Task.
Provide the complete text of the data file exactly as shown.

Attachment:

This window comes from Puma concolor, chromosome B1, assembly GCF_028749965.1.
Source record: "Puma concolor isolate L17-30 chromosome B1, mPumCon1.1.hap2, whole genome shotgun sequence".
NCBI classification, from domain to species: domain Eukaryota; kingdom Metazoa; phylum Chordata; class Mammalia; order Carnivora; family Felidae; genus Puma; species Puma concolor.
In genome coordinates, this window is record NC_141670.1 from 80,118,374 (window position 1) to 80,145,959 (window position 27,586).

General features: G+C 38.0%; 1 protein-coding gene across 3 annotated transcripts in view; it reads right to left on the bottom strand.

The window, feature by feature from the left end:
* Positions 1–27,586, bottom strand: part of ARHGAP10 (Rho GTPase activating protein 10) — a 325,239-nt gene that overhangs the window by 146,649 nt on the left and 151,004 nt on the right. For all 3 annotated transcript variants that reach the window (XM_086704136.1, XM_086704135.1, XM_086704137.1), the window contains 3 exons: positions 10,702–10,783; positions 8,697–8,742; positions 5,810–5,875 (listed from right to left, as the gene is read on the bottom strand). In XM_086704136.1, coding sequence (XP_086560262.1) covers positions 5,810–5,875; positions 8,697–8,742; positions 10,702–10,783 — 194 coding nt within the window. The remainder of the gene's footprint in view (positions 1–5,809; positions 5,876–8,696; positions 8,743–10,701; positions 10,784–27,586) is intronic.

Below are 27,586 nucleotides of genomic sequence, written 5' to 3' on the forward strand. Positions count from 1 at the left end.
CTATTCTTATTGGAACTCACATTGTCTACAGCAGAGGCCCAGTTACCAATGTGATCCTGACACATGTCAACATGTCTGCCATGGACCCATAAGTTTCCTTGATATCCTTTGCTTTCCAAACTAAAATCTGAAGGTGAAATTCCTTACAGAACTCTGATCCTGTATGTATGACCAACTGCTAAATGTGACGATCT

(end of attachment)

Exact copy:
This window comes from Puma concolor, chromosome B1, assembly GCF_028749965.1.
Source record: "Puma concolor isolate L17-30 chromosome B1, mPumCon1.1.hap2, whole genome shotgun sequence".
NCBI classification, from domain to species: domain Eukaryota; kingdom Metazoa; phylum Chordata; class Mammalia; order Carnivora; family Felidae; genus Puma; species Puma concolor.
In genome coordinates, this window is record NC_141670.1 from 80,118,374 (window position 1) to 80,145,959 (window position 27,586).

General features: G+C 38.0%; 1 protein-coding gene across 3 annotated transcripts in view; it reads right to left on the bottom strand.

The window, feature by feature from the left end:
* Positions 1–27,586, bottom strand: part of ARHGAP10 (Rho GTPase activating protein 10) — a 325,239-nt gene that overhangs the window by 146,649 nt on the left and 151,004 nt on the right. For all 3 annotated transcript variants that reach the window (XM_086704136.1, XM_086704135.1, XM_086704137.1), the window contains 3 exons: positions 10,702–10,783; positions 8,697–8,742; positions 5,810–5,875 (listed from right to left, as the gene is read on the bottom strand). In XM_086704136.1, coding sequence (XP_086560262.1) covers positions 5,810–5,875; positions 8,697–8,742; positions 10,702–10,783 — 194 coding nt within the window. The remainder of the gene's footprint in view (positions 1–5,809; positions 5,876–8,696; positions 8,743–10,701; positions 10,784–27,586) is intronic.

Below are 27,586 nucleotides of genomic sequence, written 5' to 3' on the forward strand. Positions count from 1 at the left end.
CTATTCTTATTGGAACTCACATTGTCTACAGCAGAGGCCCAGTTACCAATGTGATCCTGACACATGTCAACATGTCTGCCATGGACCCATAAGTTTCCTTGATATCCTTTGCTTTCCAAACTAAAATCTGAAGGTGAAATTCCTTACAGAACTCTGATCCTGTATGTATGACCAACTGCTAAATGTGACGATCT